Since we’re developing materials for people working in power plants, we have a fair number of the people in our audience do not have easy access to a PC. ( Imagine the guy driving a bull dozer in a coal yard for instance.) It’s much easier for them to find a TV/DVD player than a computer, so we often make DVD versions of our Articulate classes to make it easier for them to access certain courses.
One important thing to remember is that just because you save your project onto a DVD does NOT mean that it will play on a TV/DVD player.
Here’s what you’ll need:
- PowerPoint slides (duh!)
- Audio files/Narration (I use Audacity)
- Your favorite screen capture tool (optional – I use SnagIt)
- A video editing program (I use Windows Movie Maker)
- A DVD authoring tool (I use DVD Flick)
Here is the process we use:
Step 1. Save your PowerPoint slides as “PNG”,”JPG” images.
There are different ways to capture your slides as images. The easiest way is to do a “Save as…” from PowerPoint and choose one of the image formats.
However I’ve found that the best way is to take screen shots. This has two benefits. First I get better image quality by taking my screenshots of the slides with SnagIt in .PNG format. And secondly, you can “fake” animations by incrementally capturing slides with bullet lists, etc. For example a slide with 3 bullet points would be captured with three screenshots – one for each bullet. This gives the appearance of animation in the video.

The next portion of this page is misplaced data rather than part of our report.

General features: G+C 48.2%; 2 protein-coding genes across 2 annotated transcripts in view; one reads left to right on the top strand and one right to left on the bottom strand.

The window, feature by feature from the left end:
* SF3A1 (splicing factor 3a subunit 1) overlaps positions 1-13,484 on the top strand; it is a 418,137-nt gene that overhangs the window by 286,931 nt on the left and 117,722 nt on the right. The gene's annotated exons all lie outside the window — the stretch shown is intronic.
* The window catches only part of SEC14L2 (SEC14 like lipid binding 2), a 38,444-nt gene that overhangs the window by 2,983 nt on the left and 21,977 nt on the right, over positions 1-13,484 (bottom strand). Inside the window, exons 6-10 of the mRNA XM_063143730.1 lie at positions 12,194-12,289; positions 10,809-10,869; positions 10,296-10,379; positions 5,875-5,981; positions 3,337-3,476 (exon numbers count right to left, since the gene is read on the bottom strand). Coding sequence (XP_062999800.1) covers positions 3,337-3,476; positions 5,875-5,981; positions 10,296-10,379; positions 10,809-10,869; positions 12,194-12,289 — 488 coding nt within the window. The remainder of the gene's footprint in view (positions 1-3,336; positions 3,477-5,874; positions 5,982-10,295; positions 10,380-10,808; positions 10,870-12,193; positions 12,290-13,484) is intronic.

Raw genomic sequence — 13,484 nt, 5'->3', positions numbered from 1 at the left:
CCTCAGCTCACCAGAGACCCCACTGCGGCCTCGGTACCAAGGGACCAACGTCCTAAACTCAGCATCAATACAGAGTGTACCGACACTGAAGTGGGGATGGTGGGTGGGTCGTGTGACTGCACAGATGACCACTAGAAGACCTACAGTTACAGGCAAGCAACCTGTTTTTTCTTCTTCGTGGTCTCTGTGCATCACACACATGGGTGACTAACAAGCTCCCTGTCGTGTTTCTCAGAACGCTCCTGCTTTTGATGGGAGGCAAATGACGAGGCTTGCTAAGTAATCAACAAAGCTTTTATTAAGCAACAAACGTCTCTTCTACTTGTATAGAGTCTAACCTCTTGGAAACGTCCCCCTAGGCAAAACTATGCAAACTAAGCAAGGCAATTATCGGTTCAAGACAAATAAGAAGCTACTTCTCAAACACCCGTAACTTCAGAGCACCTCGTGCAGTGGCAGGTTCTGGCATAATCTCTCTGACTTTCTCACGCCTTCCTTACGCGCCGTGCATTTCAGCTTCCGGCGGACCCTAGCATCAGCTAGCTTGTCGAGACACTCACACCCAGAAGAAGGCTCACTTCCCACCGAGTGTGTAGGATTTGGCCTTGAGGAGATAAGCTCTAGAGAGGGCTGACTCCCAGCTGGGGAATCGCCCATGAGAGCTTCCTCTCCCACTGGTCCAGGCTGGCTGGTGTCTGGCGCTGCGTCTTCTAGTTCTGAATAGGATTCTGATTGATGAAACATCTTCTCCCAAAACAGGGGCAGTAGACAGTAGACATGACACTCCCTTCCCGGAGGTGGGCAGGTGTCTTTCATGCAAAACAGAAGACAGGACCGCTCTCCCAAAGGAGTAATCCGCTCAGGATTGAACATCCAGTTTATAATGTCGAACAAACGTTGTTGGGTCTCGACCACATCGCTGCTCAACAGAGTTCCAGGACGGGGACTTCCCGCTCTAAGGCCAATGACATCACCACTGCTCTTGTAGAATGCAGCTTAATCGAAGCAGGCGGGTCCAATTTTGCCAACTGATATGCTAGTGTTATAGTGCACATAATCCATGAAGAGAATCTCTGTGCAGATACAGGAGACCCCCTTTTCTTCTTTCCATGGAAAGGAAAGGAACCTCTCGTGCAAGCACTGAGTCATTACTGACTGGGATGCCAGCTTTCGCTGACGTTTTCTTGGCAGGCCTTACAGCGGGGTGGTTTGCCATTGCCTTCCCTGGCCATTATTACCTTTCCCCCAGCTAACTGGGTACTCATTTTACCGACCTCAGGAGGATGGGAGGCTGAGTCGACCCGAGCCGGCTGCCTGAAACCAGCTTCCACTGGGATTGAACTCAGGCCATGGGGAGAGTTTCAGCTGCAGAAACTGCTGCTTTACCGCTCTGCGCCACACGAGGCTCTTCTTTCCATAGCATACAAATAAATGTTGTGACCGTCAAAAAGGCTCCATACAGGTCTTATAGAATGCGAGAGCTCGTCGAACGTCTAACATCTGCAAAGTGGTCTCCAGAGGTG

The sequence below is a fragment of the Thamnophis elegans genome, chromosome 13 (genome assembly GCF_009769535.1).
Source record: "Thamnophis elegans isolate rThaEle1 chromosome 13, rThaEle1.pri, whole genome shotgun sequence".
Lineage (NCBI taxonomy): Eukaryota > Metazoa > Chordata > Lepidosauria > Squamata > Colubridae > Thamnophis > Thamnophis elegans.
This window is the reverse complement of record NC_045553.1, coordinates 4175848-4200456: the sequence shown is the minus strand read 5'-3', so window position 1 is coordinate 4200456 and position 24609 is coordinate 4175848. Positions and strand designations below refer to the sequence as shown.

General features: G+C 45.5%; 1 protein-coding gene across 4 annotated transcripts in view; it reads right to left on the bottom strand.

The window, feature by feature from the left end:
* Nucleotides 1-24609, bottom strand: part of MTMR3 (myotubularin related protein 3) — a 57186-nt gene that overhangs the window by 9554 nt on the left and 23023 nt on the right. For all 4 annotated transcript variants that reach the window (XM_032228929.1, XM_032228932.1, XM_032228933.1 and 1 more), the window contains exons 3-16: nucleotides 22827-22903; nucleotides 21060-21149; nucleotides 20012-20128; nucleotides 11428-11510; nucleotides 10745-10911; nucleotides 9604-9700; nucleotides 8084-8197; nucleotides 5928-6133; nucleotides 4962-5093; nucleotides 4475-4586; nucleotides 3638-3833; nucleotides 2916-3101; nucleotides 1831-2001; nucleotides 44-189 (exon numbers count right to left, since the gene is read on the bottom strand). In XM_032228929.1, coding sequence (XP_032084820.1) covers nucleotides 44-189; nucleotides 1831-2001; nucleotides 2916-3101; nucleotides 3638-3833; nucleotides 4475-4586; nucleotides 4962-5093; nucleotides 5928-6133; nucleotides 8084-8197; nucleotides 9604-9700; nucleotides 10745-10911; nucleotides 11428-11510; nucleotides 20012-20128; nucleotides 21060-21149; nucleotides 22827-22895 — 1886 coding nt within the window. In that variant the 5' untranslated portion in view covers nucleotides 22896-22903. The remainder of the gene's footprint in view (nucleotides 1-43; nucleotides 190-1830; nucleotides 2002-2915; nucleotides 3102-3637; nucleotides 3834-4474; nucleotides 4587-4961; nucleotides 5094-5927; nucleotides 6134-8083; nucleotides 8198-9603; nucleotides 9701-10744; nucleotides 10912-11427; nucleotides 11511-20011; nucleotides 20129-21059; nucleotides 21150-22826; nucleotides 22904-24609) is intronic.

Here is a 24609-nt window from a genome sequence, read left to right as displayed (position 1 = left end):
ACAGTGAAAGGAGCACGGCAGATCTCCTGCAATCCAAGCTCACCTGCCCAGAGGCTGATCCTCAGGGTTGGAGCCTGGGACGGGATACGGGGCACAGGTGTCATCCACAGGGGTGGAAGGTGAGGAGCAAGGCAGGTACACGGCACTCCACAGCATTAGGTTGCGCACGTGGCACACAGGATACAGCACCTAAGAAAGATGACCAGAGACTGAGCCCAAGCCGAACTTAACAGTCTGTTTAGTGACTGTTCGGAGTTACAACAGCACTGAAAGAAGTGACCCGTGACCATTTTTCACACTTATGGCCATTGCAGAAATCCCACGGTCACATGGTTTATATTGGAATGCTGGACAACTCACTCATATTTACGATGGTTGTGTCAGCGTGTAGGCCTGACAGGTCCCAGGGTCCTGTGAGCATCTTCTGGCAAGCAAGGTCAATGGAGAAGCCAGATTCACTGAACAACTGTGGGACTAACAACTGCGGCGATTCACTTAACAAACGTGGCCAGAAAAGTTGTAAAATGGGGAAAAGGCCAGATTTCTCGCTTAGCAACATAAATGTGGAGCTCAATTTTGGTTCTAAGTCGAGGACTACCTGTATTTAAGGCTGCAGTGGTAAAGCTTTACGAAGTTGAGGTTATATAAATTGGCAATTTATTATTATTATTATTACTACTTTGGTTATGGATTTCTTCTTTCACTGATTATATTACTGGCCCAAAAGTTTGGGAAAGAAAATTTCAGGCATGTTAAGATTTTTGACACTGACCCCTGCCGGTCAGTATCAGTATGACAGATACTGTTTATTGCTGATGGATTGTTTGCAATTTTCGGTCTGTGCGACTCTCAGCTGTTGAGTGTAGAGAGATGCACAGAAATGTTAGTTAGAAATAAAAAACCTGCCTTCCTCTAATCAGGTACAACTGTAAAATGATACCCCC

Step 2. Import the pictures into Windows Movie Maker
Step 3. Select all the imported images and add them to Storyboard
Step 4. Import the audio/narration into Movie Maker
Step 5. Add the imported audio files to the Storyboard and sync them with the images
(Optional) You can add titles, transitions, call outs and video effects to the slides if you like.
When you save videos to DVD for viewing on television, it is important to be familiar with the various standard media formats for televisions, because most of the formats are mutually incompatible. In the US you’ll want to select the High quality video (NTSC) option.
The format used in America and Canada is NTSC (National Television System Committee). Western Europe and Australia use PAL (Phase Alternating Line) formatting, and Eastern Europe and France use SECAM (Sequential Color with Memory) formatting. Most DVD authoring software , including DVD Flick, gives you the choice of saving your video to either NTSC or PAL formatting for television.
NOTE: If you save your file for viewing on a television, the resolution may appear blurry on the computer.
Step 7. Burn the resulting .avi video file using your DVD authoring software. See the DVD Flick help guide for details.
Depending on your content, you might want to consider creating a menu that allows viewers to navigate various sections of your DVD.
ADDED BONUS: If you want or need to get your PowerPoint/Articulate content into a format compatiable with the iPad you could use this same method and publish to an iPad compatible format instead of DVD format.
Another option that I’ve used in the past is to simply play your published Articulate course and use a screen recording program, (I use Camtasia) to capture it as a video file, then burn that using your DVD authoring software. This option also works well and might be a little bit quicker if you don’t need to add or tweak anything in the video version of your course.